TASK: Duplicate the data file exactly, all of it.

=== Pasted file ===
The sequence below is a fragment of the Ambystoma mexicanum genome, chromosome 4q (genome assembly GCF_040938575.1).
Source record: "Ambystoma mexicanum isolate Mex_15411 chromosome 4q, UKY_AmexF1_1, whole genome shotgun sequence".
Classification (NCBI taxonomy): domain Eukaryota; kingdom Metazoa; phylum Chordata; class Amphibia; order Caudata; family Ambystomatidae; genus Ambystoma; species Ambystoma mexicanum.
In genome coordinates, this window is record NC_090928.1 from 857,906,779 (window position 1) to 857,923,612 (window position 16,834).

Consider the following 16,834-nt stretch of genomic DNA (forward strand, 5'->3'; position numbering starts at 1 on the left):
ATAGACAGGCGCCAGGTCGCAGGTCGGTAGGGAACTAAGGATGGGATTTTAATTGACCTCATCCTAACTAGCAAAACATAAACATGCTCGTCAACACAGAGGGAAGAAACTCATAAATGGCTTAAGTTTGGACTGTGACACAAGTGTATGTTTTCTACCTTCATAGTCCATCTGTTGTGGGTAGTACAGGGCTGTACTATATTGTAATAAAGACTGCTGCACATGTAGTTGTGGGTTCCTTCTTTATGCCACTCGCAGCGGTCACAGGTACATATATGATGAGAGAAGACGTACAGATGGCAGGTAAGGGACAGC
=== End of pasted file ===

The sequence below is a fragment of the Ambystoma mexicanum genome, chromosome 4q (genome assembly GCF_040938575.1).
Source record: "Ambystoma mexicanum isolate Mex_15411 chromosome 4q, UKY_AmexF1_1, whole genome shotgun sequence".
Classification (NCBI taxonomy): domain Eukaryota; kingdom Metazoa; phylum Chordata; class Amphibia; order Caudata; family Ambystomatidae; genus Ambystoma; species Ambystoma mexicanum.
In genome coordinates, this window is record NC_090928.1 from 857,906,779 (window position 1) to 857,923,612 (window position 16,834).

Consider the following 16,834-nt stretch of genomic DNA (forward strand, 5'->3'; position numbering starts at 1 on the left):
ATAGACAGGCGCCAGGTCGCAGGTCGGTAGGGAACTAAGGATGGGATTTTAATTGACCTCATCCTAACTAGCAAAACATAAACATGCTCGTCAACACAGAGGGAAGAAACTCATAAATGGCTTAAGTTTGGACTGTGACACAAGTGTATGTTTTCTACCTTCATAGTCCATCTGTTGTGGGTAGTACAGGGCTGTACTATATTGTAATAAAGACTGCTGCACATGTAGTTGTGGGTTCCTTCTTTATGCCACTCGCAGCGGTCACAGGTACATATATGATGAGAGAAGACGTACAGATGGCAGGTAAGGGACAGC